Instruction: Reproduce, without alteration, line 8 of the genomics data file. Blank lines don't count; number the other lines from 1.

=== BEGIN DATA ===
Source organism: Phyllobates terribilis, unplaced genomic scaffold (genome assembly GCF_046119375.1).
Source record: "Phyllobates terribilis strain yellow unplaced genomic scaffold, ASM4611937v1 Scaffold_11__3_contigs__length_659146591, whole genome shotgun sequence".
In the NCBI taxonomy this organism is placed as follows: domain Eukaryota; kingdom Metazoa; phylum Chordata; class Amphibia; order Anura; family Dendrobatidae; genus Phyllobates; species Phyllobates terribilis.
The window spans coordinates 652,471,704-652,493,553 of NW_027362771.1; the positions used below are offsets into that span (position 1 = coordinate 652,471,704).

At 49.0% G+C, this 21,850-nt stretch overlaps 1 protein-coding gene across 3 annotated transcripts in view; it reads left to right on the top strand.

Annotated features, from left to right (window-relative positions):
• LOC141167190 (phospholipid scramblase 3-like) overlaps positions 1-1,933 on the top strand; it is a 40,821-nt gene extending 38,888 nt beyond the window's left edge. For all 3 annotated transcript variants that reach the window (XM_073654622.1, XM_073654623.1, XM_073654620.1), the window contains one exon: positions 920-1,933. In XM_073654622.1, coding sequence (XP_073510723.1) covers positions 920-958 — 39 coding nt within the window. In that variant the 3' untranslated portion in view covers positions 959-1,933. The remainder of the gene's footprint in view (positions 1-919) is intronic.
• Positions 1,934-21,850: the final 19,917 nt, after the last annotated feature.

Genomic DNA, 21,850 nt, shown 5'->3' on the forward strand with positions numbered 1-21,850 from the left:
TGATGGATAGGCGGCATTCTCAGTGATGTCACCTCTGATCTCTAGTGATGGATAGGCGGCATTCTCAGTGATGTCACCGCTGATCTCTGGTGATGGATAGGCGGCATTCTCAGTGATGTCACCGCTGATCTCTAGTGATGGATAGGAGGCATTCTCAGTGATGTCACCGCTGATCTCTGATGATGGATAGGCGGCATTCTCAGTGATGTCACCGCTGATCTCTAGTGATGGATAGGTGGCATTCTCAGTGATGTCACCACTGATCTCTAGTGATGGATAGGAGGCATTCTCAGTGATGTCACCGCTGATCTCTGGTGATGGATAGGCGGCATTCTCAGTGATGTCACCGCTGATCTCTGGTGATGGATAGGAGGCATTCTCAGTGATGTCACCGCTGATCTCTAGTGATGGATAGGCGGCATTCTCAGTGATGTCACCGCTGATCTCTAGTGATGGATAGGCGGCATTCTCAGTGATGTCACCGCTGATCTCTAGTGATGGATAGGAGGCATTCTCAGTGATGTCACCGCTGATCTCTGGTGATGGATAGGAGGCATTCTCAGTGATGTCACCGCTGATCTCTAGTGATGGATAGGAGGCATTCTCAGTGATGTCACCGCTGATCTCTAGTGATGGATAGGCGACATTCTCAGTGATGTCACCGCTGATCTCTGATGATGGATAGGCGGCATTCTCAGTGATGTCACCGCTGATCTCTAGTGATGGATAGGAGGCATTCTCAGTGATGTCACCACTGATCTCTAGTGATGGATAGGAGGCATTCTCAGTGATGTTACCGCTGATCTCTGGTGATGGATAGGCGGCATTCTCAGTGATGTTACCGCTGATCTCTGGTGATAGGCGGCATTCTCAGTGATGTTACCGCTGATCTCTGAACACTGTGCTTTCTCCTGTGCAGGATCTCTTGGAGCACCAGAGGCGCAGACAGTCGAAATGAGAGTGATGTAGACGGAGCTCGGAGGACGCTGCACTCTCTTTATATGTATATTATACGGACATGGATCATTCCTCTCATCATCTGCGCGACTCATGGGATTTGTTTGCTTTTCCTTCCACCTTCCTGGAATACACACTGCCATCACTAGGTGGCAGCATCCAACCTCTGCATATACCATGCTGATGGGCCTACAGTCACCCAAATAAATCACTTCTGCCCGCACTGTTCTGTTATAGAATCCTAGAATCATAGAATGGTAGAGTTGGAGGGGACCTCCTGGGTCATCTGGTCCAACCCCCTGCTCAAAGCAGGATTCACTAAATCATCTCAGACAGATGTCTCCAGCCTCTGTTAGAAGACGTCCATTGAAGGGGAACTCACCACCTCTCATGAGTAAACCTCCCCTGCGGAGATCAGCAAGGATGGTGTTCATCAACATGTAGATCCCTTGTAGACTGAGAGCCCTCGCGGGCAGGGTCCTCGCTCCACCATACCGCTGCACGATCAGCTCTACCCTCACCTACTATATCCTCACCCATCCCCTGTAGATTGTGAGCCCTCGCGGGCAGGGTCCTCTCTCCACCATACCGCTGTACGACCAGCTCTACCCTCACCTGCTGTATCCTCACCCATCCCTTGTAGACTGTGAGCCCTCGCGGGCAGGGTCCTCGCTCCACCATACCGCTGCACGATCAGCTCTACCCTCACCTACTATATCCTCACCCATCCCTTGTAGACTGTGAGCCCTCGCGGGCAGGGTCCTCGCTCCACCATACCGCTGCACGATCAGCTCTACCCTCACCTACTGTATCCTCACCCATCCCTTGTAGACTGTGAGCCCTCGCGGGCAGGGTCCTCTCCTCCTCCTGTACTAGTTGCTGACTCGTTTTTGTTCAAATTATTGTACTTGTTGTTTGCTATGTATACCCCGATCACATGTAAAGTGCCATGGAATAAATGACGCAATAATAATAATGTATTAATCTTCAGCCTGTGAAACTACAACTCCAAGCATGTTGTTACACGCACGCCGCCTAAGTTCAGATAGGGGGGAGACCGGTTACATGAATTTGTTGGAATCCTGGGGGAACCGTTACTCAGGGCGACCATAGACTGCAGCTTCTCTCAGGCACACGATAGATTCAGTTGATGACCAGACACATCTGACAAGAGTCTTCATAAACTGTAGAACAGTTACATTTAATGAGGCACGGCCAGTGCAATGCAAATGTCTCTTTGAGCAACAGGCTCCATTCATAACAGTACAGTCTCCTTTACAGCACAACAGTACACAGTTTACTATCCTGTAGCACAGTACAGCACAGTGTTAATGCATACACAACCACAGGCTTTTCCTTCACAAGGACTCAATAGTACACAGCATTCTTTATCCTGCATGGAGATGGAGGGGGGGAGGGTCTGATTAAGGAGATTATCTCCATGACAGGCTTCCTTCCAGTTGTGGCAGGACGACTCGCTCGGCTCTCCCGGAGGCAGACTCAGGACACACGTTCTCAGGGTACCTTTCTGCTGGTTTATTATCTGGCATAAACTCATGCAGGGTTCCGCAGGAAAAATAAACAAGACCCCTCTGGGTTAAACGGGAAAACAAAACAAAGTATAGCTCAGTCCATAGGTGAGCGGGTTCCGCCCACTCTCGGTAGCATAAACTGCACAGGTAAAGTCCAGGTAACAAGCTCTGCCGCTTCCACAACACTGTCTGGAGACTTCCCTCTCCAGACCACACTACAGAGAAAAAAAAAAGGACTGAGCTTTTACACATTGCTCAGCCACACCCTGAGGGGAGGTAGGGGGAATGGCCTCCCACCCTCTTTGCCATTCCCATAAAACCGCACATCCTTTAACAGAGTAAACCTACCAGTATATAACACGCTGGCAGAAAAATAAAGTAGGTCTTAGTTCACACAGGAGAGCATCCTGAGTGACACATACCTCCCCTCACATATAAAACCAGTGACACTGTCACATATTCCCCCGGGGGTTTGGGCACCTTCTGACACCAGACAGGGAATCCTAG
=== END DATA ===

• Positions 1,934-21,850: the final 19,917 nt, after the last annotated feature.